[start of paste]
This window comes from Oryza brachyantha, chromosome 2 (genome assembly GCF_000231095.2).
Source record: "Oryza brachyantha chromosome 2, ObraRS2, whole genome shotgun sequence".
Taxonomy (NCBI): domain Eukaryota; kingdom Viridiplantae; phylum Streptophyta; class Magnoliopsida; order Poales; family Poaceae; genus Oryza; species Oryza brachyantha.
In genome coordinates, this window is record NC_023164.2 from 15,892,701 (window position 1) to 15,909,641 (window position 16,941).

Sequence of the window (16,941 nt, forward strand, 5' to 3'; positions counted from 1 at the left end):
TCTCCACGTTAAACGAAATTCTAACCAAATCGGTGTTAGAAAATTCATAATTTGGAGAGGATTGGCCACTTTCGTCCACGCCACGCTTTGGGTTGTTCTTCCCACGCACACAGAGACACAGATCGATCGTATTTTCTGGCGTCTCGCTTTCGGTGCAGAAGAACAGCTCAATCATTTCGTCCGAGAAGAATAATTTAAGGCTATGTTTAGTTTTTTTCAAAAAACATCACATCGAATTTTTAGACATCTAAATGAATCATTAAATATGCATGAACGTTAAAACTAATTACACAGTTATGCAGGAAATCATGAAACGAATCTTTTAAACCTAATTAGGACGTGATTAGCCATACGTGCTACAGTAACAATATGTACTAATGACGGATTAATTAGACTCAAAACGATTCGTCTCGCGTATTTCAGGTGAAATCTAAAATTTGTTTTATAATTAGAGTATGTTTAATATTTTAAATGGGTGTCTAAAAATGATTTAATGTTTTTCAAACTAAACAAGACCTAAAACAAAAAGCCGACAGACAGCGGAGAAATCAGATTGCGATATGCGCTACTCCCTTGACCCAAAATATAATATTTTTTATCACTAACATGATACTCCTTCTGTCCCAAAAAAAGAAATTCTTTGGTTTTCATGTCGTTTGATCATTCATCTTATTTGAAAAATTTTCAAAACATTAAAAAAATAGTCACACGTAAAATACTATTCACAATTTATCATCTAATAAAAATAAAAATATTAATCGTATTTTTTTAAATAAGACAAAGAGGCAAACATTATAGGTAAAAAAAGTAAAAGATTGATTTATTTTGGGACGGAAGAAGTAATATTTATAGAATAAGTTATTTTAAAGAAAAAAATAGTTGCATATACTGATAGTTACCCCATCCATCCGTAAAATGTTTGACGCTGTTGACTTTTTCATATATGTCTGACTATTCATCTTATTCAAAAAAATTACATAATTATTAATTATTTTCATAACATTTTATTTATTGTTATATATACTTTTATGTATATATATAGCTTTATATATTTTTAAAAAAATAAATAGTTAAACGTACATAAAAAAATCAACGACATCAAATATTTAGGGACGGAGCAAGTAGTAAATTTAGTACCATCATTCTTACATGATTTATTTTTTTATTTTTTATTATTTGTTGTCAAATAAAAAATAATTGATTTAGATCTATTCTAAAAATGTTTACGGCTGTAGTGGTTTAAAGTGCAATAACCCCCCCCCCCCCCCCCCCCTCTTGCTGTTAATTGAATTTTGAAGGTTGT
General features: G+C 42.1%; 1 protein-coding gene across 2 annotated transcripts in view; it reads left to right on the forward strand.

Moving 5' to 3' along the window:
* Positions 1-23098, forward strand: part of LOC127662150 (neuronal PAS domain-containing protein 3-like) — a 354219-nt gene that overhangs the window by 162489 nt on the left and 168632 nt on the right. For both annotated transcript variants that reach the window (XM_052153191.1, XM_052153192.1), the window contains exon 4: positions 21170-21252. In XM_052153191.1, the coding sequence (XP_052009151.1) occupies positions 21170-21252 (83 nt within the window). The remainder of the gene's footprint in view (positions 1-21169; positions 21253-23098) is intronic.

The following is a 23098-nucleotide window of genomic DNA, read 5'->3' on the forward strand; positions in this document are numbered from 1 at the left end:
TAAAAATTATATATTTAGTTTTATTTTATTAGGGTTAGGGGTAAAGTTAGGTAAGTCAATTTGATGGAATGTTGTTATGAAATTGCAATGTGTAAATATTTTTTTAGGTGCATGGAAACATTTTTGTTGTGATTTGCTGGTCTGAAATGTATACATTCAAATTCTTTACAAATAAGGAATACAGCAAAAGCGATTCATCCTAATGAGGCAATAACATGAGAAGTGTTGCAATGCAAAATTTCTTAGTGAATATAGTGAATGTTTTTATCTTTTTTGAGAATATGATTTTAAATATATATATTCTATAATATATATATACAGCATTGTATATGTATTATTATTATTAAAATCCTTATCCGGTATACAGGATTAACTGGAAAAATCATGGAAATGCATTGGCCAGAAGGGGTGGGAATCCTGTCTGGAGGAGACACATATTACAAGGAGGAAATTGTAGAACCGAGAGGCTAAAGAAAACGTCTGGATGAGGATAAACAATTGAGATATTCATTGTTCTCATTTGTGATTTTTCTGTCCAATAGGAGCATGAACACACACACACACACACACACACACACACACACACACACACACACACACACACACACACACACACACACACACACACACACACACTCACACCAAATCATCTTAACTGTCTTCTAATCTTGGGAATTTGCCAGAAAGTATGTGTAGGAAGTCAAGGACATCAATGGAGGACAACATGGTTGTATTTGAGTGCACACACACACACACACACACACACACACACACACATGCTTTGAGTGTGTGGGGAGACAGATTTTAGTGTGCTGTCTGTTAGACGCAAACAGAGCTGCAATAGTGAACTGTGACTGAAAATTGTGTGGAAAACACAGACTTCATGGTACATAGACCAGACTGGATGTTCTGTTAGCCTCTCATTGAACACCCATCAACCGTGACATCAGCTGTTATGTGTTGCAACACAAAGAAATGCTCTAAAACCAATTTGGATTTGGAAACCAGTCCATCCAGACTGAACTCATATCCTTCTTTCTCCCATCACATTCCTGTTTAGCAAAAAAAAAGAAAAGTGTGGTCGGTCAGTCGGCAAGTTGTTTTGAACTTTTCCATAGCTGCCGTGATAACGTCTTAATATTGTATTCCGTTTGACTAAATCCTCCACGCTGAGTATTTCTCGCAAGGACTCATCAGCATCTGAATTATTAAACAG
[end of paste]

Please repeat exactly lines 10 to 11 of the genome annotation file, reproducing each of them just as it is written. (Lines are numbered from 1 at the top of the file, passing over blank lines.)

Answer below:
The following is a 23098-nucleotide window of genomic DNA, read 5'->3' on the forward strand; positions in this document are numbered from 1 at the left end:
TAAAAATTATATATTTAGTTTTATTTTATTAGGGTTAGGGGTAAAGTTAGGTAAGTCAATTTGATGGAATGTTGTTATGAAATTGCAATGTGTAAATATTTTTTTAGGTGCATGGAAACATTTTTGTTGTGATTTGCTGGTCTGAAATGTATACATTCAAATTCTTTACAAATAAGGAATACAGCAAAAGCGATTCATCCTAATGAGGCAATAACATGAGAAGTGTTGCAATGCAAAATTTCTTAGTGAATATAGTGAATGTTTTTATCTTTTTTGAGAATATGATTTTAAATATATATATTCTATAATATATATATACAGCATTGTATATGTATTATTATTATTAAAATCCTTATCCGGTATACAGGATTAACTGGAAAAATCATGGAAATGCATTGGCCAGAAGGGGTGGGAATCCTGTCTGGAGGAGACACATATTACAAGGAGGAAATTGTAGAACCGAGAGGCTAAAGAAAACGTCTGGATGAGGATAAACAATTGAGATATTCATTGTTCTCATTTGTGATTTTTCTGTCCAATAGGAGCATGAACACACACACACACACACACACACACACACACACACACACACACACACACACACACACACACACACACACACACACACACACACACTCACACCAAATCATCTTAACTGTCTTCTAATCTTGGGAATTTGCCAGAAAGTATGTGTAGGAAGTCAAGGACATCAATGGAGGACAACATGGTTGTATTTGAGTGCACACACACACACACACACACACACACACACACACATGCTTTGAGTGTGTGGGGAGACAGATTTTAGTGTGCTGTCTGTTAGACGCAAACAGAGCTGCAATAGTGAACTGTGACTGAAAATTGTGTGGAAAACACAGACTTCATGGTACATAGACCAGACTGGATGTTCTGTTAGCCTCTCATTGAACACCCATCAACCGTGACATCAGCTGTTATGTGTTGCAACACAAAGAAATGCTCTAAAACCAATTTGGATTTGGAAACCAGTCCATCCAGACTGAACTCATATCCTTCTTTCTCCCATCACATTCCTGTTTAGCAAAAAAAAAGAAAAGTGTGGTCGGTCAGTCGGCAAGTTGTTTTGAACTTTTCCATAGCTGCCGTGATAACGTCTTAATATTGTATTCCGTTTGACTAAATCCTCCACGCTGAGTATTTCTCGCAAGGACTCATCAGCATCTGAATTATTAAACAG